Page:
Current PRS Guitars As Good As The Original Hand Made Ones?

Discussion in 'Guitars in General' started by axe4me, Feb 17, 2015.

  1. axe4me

    axe4me Member

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    Some PRS veterans say yes.

    :munch
     
  2. LJD

    LJD Member

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    10 times better.
     
  3. Jimi D

    Jimi D Member

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    PRS are making guitars as good today as they've ever made them. With better pickups and tuners.
     
  4. sshan25

    sshan25 Supporting Member

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    Define "hand made".
     
  5. hackenfort

    hackenfort Supporting Member

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    If you mean the dupli-carver (sp?) days...

    YES - way better and PRS finally address the most common complaint pickups.
     
  6. KSL

    KSL Supporting Member

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    The pickups thing is overblown. The hfs and dragons are pretty good pickups.

    A lot of studio and session cats used them.
     
  7. axe4me

    axe4me Member

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  8. Jon Silberman

    Jon Silberman 10Q Jerry & Dickey Gold Supporting Member

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    The fairest answers will come from people who own both.

    Everyone else is potentially biased.
     
  9. archey

    archey Member

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    I have owned a 1988 ce24 and a 2002 ce24. The 2002 was Way better imo.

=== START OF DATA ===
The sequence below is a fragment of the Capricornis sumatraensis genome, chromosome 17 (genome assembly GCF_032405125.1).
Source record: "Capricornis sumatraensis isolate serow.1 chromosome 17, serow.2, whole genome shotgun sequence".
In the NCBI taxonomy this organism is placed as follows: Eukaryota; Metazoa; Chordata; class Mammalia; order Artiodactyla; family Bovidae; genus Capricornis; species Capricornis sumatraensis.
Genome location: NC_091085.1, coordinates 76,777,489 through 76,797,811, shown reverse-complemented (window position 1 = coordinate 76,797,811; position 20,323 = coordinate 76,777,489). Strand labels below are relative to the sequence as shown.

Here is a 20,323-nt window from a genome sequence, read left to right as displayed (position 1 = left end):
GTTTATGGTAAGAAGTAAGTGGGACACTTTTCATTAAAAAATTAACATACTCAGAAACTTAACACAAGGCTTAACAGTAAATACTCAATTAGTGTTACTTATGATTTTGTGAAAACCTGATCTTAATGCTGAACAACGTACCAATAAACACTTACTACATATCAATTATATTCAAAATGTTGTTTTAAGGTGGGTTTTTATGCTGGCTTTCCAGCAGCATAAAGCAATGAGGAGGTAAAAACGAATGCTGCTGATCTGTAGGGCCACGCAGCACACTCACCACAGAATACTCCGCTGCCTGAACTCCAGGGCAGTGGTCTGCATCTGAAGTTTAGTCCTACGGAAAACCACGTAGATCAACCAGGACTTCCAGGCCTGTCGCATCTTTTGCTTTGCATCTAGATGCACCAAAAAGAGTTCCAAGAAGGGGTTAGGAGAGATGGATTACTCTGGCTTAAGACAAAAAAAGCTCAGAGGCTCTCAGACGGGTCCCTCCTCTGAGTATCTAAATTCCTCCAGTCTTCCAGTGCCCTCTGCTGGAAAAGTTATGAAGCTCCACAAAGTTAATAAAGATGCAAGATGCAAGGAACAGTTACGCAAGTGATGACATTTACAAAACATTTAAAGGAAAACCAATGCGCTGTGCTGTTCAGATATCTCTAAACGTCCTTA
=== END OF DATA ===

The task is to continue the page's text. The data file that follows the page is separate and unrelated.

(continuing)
10. hackenfort

    hackenfort Supporting Member

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    I agree the HFS/VB are very good and often overlooked, I'm not a fan of the Dragon's but I've heard many like the 1st versions. But I liked the B&T pickup back in the old days too, when everyone else was replacing them.
     
  11. voodoochili12

    voodoochili12 Supporting Member

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    I've not played a 'bad' PRS, including a 90's CE.

    Is it possible though, that the comparison of 'quality' of ~25 year old versus 5 year old guitars is subject to false equivalency? The (slightly) different components and setups will probably attribute some big changes.

    I played John Mann's 1979 pre-PRS, which was on Reverb awhile back for 100k. I did not prefer it to my 2013 HBII, which is a highly stable and predictable instrument (that I love).
     
  12. archey

    archey Member

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    I would say one advantage that the old ones have over newer prs's was the woods used to make them. The older (pre 1992) used brazilian rosewood on their fingerboards. Also the curly maple they used to get was a lot more figured than what is available to them now it seems. None of this necessarily made a better guitar, just a prettier one.
     
  13. kingsleyd